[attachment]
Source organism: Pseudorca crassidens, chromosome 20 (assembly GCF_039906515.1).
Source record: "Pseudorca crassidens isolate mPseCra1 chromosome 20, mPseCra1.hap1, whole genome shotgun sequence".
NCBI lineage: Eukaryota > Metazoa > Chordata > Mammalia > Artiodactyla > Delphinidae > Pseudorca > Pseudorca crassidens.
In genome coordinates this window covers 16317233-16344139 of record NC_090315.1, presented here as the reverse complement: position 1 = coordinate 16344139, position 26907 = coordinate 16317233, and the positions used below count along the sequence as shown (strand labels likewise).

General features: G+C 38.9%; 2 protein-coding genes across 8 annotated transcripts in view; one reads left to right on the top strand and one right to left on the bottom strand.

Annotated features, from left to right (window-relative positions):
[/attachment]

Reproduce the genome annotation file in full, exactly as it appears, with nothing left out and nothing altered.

Source organism: Pseudorca crassidens, chromosome 20 (assembly GCF_039906515.1).
Source record: "Pseudorca crassidens isolate mPseCra1 chromosome 20, mPseCra1.hap1, whole genome shotgun sequence".
NCBI lineage: Eukaryota > Metazoa > Chordata > Mammalia > Artiodactyla > Delphinidae > Pseudorca > Pseudorca crassidens.
In genome coordinates this window covers 16317233-16344139 of record NC_090315.1, presented here as the reverse complement: position 1 = coordinate 16344139, position 26907 = coordinate 16317233, and the positions used below count along the sequence as shown (strand labels likewise).

General features: G+C 38.9%; 2 protein-coding genes across 8 annotated transcripts in view; one reads left to right on the top strand and one right to left on the bottom strand.

Annotated features, from left to right (window-relative positions):